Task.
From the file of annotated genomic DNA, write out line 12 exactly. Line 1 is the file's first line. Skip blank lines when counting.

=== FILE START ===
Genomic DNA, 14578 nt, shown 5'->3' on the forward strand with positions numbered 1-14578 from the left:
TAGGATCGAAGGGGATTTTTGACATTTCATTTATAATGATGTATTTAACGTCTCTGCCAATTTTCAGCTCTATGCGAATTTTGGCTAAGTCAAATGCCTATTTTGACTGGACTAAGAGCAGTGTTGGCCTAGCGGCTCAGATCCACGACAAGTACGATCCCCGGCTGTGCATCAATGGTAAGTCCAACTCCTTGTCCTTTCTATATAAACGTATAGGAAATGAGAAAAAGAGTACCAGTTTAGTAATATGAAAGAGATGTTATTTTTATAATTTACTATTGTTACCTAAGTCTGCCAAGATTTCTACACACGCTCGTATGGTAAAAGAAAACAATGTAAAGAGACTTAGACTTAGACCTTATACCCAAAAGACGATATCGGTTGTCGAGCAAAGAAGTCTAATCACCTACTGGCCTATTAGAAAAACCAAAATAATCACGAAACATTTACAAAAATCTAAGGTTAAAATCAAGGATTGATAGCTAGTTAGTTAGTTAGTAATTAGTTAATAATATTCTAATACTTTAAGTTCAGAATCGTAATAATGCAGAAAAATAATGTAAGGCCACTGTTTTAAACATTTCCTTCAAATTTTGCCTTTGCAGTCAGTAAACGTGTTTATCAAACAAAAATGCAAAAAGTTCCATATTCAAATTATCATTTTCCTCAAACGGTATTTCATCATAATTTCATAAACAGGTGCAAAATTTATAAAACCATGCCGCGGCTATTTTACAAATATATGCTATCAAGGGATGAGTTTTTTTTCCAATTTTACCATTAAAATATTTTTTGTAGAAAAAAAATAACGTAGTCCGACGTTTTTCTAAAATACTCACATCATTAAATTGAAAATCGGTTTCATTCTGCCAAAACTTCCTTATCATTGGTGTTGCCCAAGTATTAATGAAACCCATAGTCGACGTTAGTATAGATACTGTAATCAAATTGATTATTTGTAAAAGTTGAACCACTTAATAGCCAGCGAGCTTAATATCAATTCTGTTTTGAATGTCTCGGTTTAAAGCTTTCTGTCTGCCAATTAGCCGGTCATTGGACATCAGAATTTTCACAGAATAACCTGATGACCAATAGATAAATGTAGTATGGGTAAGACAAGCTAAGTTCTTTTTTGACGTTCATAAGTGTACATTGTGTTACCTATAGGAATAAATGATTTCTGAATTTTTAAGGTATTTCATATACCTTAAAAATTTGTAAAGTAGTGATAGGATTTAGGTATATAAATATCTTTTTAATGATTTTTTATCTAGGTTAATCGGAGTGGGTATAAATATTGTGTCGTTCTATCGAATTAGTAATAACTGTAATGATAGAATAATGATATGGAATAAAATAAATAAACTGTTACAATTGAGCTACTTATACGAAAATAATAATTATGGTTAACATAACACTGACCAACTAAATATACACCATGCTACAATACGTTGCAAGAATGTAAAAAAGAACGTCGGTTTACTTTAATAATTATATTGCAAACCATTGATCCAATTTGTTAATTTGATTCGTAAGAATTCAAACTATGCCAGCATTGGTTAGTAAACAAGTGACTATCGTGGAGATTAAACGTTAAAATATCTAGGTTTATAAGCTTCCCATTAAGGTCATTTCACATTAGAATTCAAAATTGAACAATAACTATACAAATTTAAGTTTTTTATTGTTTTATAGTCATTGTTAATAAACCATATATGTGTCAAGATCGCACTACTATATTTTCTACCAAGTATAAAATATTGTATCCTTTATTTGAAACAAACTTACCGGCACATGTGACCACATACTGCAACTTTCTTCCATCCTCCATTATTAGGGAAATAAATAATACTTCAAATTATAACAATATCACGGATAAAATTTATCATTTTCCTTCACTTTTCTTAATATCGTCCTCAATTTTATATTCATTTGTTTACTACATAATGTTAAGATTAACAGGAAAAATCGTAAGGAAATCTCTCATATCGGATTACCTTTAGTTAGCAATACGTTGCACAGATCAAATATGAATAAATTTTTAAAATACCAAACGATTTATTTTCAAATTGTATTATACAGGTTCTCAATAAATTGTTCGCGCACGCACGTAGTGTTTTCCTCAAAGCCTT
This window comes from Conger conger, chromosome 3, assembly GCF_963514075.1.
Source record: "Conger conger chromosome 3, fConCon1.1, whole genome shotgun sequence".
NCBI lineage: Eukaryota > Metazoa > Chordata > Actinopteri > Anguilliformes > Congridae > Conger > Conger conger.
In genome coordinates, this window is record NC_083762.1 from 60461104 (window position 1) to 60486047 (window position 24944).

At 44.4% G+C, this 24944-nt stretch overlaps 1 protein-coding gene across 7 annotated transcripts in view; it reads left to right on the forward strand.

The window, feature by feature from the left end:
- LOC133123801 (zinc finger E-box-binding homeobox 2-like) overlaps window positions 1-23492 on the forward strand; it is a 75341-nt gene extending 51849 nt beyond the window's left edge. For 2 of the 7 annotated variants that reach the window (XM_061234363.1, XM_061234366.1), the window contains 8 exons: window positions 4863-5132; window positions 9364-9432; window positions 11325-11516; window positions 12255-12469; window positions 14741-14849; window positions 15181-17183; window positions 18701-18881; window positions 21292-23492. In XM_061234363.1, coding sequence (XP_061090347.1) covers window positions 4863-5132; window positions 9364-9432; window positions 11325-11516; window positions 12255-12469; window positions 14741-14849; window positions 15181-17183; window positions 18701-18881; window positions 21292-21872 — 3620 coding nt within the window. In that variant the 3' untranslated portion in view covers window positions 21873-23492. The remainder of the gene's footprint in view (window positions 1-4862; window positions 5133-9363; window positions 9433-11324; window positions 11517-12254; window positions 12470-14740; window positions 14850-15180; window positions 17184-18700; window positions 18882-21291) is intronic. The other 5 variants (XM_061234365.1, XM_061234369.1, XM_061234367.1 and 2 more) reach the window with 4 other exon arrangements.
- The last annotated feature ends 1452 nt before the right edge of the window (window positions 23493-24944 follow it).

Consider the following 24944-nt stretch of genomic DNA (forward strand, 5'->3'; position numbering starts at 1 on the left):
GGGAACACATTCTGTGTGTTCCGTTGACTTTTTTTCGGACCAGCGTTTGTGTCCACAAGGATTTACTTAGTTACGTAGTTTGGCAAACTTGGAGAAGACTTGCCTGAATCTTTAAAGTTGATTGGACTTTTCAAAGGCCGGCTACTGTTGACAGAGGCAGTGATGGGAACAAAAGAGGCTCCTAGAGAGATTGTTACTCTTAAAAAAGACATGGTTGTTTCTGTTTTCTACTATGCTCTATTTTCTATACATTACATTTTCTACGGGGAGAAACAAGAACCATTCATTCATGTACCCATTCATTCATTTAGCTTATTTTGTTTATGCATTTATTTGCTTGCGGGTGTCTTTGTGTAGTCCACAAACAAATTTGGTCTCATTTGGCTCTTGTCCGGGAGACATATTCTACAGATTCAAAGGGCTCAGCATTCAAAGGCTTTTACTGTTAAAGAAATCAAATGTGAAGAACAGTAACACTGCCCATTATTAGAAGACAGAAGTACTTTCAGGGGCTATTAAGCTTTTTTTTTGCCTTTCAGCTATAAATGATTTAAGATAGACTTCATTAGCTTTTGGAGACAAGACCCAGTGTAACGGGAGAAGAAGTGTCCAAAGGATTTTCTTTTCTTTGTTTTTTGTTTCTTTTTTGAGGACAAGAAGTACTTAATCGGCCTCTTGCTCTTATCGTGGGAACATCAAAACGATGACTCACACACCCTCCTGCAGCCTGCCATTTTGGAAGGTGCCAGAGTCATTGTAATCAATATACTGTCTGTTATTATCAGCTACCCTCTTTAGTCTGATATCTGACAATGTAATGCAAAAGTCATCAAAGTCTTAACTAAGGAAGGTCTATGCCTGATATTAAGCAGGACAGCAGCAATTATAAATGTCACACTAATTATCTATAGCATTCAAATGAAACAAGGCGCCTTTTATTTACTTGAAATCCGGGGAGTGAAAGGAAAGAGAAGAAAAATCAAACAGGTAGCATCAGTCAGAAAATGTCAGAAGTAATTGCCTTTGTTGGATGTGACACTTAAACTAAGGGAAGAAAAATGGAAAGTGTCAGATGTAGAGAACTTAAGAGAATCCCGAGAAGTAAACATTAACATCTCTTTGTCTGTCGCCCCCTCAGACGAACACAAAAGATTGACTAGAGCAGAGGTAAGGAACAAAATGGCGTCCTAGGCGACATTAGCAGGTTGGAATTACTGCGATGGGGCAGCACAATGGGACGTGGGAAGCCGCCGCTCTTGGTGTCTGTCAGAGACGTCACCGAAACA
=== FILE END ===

GGGAACACATTCTGTGTGTTCCGTTGACTTTTTTTCGGACCAGCGTTTGTGTCCACAAGGATTTACTTAGTTACGTAGTTTGGCAAACTTGGAGAAGACTTGCCTGAATCTTTAAAGTTGATTGGACTTTTCAAAGGCCGGCTACTGTTGACAGAGGCAGTGATGGGAACAAAAGAGGCTCCTAGAGAGATTGTTACTCTTAAAAAAGACATGGTTGTTTCTGTTTTCTACTATGCTCTATTTTCTATACATTACATTTTCTACGGGGAGAAACAAGAACCATTCATTCATGTACCCATTCATTCATTTAGCTTATTTTGTTTATGCATTTATTTGCTTGCGGGTGTCTTTGTGTAGTCCACAAACAAATTTGGTCTCATTTGGCTCTTGTCCGGGAGACATATTCTACAGATTCAAAGGGCTCAGCATTCAAAGGCTTTTACTGTTAAAGAAATCAAATGTGAAGAACAGTAACACTGCCCATTATTAGAAGACAGAAGTACTTTCAGGGGCTATTAAGCTTTTTTTTTGCCTTTCAGCTATAAATGATTTAAGATAGACTTCATTAGCTTTTGGAGACAAGACCCAGTGTAACGGGAGAAGAAGTGTCCAAAGGATTTTCTTTTCTTTGTTTTTTGTTTCTTTTTTGAGGACAAGAAGTACTTAATCGGCCTCTTGCTCTTATCGTGGGAACATCAAAACGATGACTCACACACCCTCCTGCAGCCTGCCATTTTGGAAGGTGCCAGAGTCATTGTAATCAATATACTGTCTGTTATTATCAGCTACCCTCTTTAGTCTGATATCTGACAATGTAATGCAAAAGTCATCAAAGTCTTAACTAAGGAAGGTCTATGCCTGATATTAAGCAGGACAGCAGCAATTATAAATGTCACACTAATTATCTATAGCATTCAAATGAAACAAGGCGCCTTTTATTTACTTGAAATCCGGGGAGTGAAAGGAAAGAGAAGAAAAATCAAACAGGTAGCATCAGTCAGAAAATGTCAGAAGTAATTGCCTTTGTTGGATGTGACACTTAAACTAAGGGAAGAAAAATGGAAAGTGTCAGATGTAGAGAACTTAAGAGAATCCCGAGAAGTAAACATTAACATCTCTTTGTCTGTCGCCCCCTCAGACGAACACAAAAGATTGACTAGAGCAGAGGTAAGGAACAAAATGGCGTCCTAGGCGACATTAGCAGGTTGGAATTACTGCGATGGGGCAGCACAATGGGACGTGGGAAGCCGCCGCTCTTGGTGTCTGTCAGAGACGTCACCGAAACA